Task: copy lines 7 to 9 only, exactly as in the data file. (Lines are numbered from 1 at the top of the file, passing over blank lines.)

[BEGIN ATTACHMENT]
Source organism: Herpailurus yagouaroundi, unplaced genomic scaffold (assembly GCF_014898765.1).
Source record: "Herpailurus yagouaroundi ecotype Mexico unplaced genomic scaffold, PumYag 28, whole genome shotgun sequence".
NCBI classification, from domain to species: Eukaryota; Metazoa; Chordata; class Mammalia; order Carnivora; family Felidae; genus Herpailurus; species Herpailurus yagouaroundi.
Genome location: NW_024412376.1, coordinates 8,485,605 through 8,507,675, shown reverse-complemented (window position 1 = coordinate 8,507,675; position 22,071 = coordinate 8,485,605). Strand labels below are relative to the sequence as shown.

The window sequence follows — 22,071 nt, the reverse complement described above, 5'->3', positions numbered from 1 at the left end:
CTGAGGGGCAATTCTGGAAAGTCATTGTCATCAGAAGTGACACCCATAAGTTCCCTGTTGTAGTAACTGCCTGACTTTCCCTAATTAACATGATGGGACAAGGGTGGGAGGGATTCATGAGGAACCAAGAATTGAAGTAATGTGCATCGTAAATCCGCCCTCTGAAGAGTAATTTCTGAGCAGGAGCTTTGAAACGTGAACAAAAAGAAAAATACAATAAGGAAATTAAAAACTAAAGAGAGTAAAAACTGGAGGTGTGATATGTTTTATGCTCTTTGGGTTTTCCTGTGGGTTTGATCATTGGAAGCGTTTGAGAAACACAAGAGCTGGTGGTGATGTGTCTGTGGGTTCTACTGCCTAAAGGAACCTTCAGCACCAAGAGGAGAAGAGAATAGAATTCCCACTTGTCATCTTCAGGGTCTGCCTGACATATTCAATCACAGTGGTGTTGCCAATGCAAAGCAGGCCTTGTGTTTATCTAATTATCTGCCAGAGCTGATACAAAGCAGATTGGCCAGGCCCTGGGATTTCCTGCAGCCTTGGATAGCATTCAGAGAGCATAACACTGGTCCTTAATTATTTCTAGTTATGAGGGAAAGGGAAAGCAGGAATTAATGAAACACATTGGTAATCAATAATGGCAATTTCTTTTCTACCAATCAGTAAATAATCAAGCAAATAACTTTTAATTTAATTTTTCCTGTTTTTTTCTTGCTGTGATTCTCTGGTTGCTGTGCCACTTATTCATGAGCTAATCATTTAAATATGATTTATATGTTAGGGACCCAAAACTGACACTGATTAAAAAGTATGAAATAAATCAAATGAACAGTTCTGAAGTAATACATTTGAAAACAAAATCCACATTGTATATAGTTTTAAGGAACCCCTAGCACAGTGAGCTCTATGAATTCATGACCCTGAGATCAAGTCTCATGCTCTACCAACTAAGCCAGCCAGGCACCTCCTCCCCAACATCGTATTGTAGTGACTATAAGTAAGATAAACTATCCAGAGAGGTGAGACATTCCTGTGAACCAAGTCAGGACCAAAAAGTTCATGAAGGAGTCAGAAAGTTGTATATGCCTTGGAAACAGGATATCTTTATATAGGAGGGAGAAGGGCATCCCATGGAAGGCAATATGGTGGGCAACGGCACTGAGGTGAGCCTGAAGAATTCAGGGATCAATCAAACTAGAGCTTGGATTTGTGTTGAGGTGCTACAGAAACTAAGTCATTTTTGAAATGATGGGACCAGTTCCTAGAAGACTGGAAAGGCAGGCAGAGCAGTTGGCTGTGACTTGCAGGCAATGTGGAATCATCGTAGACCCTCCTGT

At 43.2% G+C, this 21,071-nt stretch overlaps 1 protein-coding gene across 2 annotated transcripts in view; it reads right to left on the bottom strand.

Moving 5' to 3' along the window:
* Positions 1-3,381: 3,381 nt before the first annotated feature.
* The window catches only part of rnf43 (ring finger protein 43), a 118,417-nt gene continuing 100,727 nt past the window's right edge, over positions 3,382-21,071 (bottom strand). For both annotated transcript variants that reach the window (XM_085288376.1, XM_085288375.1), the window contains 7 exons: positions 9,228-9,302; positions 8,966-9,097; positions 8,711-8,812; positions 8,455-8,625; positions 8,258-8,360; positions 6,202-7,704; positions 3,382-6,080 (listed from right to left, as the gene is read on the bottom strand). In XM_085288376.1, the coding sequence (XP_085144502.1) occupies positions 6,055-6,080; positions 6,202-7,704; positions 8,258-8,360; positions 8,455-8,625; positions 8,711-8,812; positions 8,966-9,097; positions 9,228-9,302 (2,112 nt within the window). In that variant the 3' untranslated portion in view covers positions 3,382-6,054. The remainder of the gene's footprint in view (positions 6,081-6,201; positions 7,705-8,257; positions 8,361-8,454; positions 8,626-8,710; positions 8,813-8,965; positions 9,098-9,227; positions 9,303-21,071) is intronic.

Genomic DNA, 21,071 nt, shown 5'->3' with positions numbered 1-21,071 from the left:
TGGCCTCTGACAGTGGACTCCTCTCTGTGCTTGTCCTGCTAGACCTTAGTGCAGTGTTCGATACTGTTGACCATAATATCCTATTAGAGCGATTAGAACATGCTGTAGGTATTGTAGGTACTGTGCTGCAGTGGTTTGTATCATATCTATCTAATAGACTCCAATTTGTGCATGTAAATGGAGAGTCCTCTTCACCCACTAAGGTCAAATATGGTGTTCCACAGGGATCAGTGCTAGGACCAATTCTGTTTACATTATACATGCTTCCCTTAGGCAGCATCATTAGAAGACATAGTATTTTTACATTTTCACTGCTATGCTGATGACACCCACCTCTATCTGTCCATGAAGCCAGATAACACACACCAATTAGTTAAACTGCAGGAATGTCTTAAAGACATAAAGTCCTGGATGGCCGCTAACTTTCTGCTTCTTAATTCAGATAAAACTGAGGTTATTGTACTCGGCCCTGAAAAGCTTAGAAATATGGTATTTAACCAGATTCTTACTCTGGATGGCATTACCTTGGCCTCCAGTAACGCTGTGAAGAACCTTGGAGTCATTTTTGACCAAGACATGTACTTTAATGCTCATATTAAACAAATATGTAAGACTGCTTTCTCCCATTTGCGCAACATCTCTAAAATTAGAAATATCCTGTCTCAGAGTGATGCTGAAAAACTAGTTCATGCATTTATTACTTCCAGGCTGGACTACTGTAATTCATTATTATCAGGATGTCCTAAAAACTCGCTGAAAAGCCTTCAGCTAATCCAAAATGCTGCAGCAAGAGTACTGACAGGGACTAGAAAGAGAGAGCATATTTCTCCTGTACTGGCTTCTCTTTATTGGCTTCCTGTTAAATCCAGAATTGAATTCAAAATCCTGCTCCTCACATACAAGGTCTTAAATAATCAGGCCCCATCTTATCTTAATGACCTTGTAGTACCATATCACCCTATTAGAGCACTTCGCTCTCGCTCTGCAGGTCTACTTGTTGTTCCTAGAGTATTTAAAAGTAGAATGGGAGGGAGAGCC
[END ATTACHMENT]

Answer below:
At 43.2% G+C, this 21,071-nt stretch overlaps 1 protein-coding gene across 2 annotated transcripts in view; it reads right to left on the bottom strand.

Moving 5' to 3' along the window:
* Positions 1-3,381: 3,381 nt before the first annotated feature.